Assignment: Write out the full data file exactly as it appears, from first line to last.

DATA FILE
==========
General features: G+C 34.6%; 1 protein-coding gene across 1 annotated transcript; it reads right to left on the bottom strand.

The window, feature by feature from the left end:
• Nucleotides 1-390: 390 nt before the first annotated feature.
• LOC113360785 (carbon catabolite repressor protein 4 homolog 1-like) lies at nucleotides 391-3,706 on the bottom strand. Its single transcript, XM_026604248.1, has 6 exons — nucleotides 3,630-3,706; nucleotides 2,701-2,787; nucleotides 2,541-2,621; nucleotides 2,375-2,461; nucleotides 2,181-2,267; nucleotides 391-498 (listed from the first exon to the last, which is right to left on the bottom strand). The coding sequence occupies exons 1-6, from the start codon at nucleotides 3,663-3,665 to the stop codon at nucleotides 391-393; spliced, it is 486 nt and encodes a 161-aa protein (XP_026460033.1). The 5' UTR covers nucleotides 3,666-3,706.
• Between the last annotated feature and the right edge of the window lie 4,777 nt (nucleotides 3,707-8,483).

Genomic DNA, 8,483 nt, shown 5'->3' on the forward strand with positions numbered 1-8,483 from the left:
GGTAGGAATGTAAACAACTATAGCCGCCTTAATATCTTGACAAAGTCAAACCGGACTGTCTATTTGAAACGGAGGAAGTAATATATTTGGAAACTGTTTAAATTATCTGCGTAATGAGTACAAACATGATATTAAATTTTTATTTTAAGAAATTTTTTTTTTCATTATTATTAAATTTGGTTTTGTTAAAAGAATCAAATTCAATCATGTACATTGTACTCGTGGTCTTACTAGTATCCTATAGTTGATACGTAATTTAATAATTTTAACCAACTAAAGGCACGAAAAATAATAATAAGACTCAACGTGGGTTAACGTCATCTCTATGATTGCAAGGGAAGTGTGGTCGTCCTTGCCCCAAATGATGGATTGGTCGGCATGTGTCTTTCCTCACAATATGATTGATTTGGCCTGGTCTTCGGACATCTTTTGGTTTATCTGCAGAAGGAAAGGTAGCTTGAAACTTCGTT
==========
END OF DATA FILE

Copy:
General features: G+C 34.6%; 1 protein-coding gene across 1 annotated transcript; it reads right to left on the bottom strand.

The window, feature by feature from the left end:
• Nucleotides 1-390: 390 nt before the first annotated feature.
• LOC113360785 (carbon catabolite repressor protein 4 homolog 1-like) lies at nucleotides 391-3,706 on the bottom strand. Its single transcript, XM_026604248.1, has 6 exons — nucleotides 3,630-3,706; nucleotides 2,701-2,787; nucleotides 2,541-2,621; nucleotides 2,375-2,461; nucleotides 2,181-2,267; nucleotides 391-498 (listed from the first exon to the last, which is right to left on the bottom strand). The coding sequence occupies exons 1-6, from the start codon at nucleotides 3,663-3,665 to the stop codon at nucleotides 391-393; spliced, it is 486 nt and encodes a 161-aa protein (XP_026460033.1). The 5' UTR covers nucleotides 3,666-3,706.
• Between the last annotated feature and the right edge of the window lie 4,777 nt (nucleotides 3,707-8,483).

Genomic DNA, 8,483 nt, shown 5'->3' on the forward strand with positions numbered 1-8,483 from the left:
GGTAGGAATGTAAACAACTATAGCCGCCTTAATATCTTGACAAAGTCAAACCGGACTGTCTATTTGAAACGGAGGAAGTAATATATTTGGAAACTGTTTAAATTATCTGCGTAATGAGTACAAACATGATATTAAATTTTTATTTTAAGAAATTTTTTTTTTCATTATTATTAAATTTGGTTTTGTTAAAAGAATCAAATTCAATCATGTACATTGTACTCGTGGTCTTACTAGTATCCTATAGTTGATACGTAATTTAATAATTTTAACCAACTAAAGGCACGAAAAATAATAATAAGACTCAACGTGGGTTAACGTCATCTCTATGATTGCAAGGGAAGTGTGGTCGTCCTTGCCCCAAATGATGGATTGGTCGGCATGTGTCTTTCCTCACAATATGATTGATTTGGCCTGGTCTTCGGACATCTTTTGGTTTATCTGCAGAAGGAAAGGTAGCTTGAAACTTCGTT